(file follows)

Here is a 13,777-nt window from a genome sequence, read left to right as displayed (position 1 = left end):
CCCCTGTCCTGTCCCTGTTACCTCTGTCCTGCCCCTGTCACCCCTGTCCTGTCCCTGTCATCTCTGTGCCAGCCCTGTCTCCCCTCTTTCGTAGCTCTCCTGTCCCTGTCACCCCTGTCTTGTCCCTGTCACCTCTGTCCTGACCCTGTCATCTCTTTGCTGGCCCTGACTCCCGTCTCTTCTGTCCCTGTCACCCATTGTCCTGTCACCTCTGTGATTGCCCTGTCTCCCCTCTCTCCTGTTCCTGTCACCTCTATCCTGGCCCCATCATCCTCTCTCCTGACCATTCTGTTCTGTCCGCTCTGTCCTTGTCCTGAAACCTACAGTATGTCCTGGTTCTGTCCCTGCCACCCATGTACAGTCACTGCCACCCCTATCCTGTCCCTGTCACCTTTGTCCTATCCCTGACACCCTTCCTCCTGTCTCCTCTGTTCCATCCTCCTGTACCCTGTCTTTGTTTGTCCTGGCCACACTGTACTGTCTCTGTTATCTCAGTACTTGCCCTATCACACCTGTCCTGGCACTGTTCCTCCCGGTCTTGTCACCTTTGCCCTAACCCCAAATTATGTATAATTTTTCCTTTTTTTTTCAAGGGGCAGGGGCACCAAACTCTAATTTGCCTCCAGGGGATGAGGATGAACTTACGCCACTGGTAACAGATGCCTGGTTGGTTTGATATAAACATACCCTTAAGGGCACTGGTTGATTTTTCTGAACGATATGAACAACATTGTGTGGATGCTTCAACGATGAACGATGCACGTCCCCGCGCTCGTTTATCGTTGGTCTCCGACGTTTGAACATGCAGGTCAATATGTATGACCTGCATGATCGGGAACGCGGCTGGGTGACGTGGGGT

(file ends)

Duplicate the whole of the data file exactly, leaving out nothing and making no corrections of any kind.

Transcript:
Here is a 13,777-nt window from a genome sequence, read left to right as displayed (position 1 = left end):
CCCCTGTCCTGTCCCTGTTACCTCTGTCCTGCCCCTGTCACCCCTGTCCTGTCCCTGTCATCTCTGTGCCAGCCCTGTCTCCCCTCTTTCGTAGCTCTCCTGTCCCTGTCACCCCTGTCTTGTCCCTGTCACCTCTGTCCTGACCCTGTCATCTCTTTGCTGGCCCTGACTCCCGTCTCTTCTGTCCCTGTCACCCATTGTCCTGTCACCTCTGTGATTGCCCTGTCTCCCCTCTCTCCTGTTCCTGTCACCTCTATCCTGGCCCCATCATCCTCTCTCCTGACCATTCTGTTCTGTCCGCTCTGTCCTTGTCCTGAAACCTACAGTATGTCCTGGTTCTGTCCCTGCCACCCATGTACAGTCACTGCCACCCCTATCCTGTCCCTGTCACCTTTGTCCTATCCCTGACACCCTTCCTCCTGTCTCCTCTGTTCCATCCTCCTGTACCCTGTCTTTGTTTGTCCTGGCCACACTGTACTGTCTCTGTTATCTCAGTACTTGCCCTATCACACCTGTCCTGGCACTGTTCCTCCCGGTCTTGTCACCTTTGCCCTAACCCCAAATTATGTATAATTTTTCCTTTTTTTTTCAAGGGGCAGGGGCACCAAACTCTAATTTGCCTCCAGGGGATGAGGATGAACTTACGCCACTGGTAACAGATGCCTGGTTGGTTTGATATAAACATACCCTTAAGGGCACTGGTTGATTTTTCTGAACGATATGAACAACATTGTGTGGATGCTTCAACGATGAACGATGCACGTCCCCGCGCTCGTTTATCGTTGGTCTCCGACGTTTGAACATGCAGGTCAATATGTATGACCTGCATGATCGGGAACGCGGCTGGGTGACGTGGGGT